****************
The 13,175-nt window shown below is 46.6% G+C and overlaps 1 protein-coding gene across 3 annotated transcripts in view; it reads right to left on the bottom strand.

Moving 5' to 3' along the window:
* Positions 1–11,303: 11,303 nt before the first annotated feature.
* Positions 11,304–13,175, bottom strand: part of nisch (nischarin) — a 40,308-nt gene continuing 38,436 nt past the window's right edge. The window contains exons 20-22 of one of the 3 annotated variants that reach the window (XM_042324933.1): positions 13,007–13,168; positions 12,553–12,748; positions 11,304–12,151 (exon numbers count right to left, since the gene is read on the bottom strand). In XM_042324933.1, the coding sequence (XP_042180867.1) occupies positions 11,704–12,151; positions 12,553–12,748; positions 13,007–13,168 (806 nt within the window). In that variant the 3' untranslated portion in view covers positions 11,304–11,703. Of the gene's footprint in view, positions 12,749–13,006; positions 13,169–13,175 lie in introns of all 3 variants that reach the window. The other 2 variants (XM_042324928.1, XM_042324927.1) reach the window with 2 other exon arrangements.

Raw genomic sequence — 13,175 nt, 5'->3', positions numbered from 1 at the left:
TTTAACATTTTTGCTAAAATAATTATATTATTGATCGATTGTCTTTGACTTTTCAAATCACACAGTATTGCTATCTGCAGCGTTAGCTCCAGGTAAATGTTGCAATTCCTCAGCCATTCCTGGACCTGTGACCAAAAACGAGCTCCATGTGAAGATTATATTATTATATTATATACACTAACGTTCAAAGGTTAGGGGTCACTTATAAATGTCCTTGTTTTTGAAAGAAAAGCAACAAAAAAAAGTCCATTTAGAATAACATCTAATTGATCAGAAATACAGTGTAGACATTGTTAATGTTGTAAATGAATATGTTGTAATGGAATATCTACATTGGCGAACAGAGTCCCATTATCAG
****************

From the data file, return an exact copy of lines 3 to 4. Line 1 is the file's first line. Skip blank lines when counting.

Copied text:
* Positions 1–11,303: 11,303 nt before the first annotated feature.
* Positions 11,304–13,175, bottom strand: part of nisch (nischarin) — a 40,308-nt gene continuing 38,436 nt past the window's right edge. The window contains exons 20-22 of one of the 3 annotated variants that reach the window (XM_042324933.1): positions 13,007–13,168; positions 12,553–12,748; positions 11,304–12,151 (exon numbers count right to left, since the gene is read on the bottom strand). In XM_042324933.1, the coding sequence (XP_042180867.1) occupies positions 11,704–12,151; positions 12,553–12,748; positions 13,007–13,168 (806 nt within the window). In that variant the 3' untranslated portion in view covers positions 11,304–11,703. Of the gene's footprint in view, positions 12,749–13,006; positions 13,169–13,175 lie in introns of all 3 variants that reach the window. The other 2 variants (XM_042324928.1, XM_042324927.1) reach the window with 2 other exon arrangements.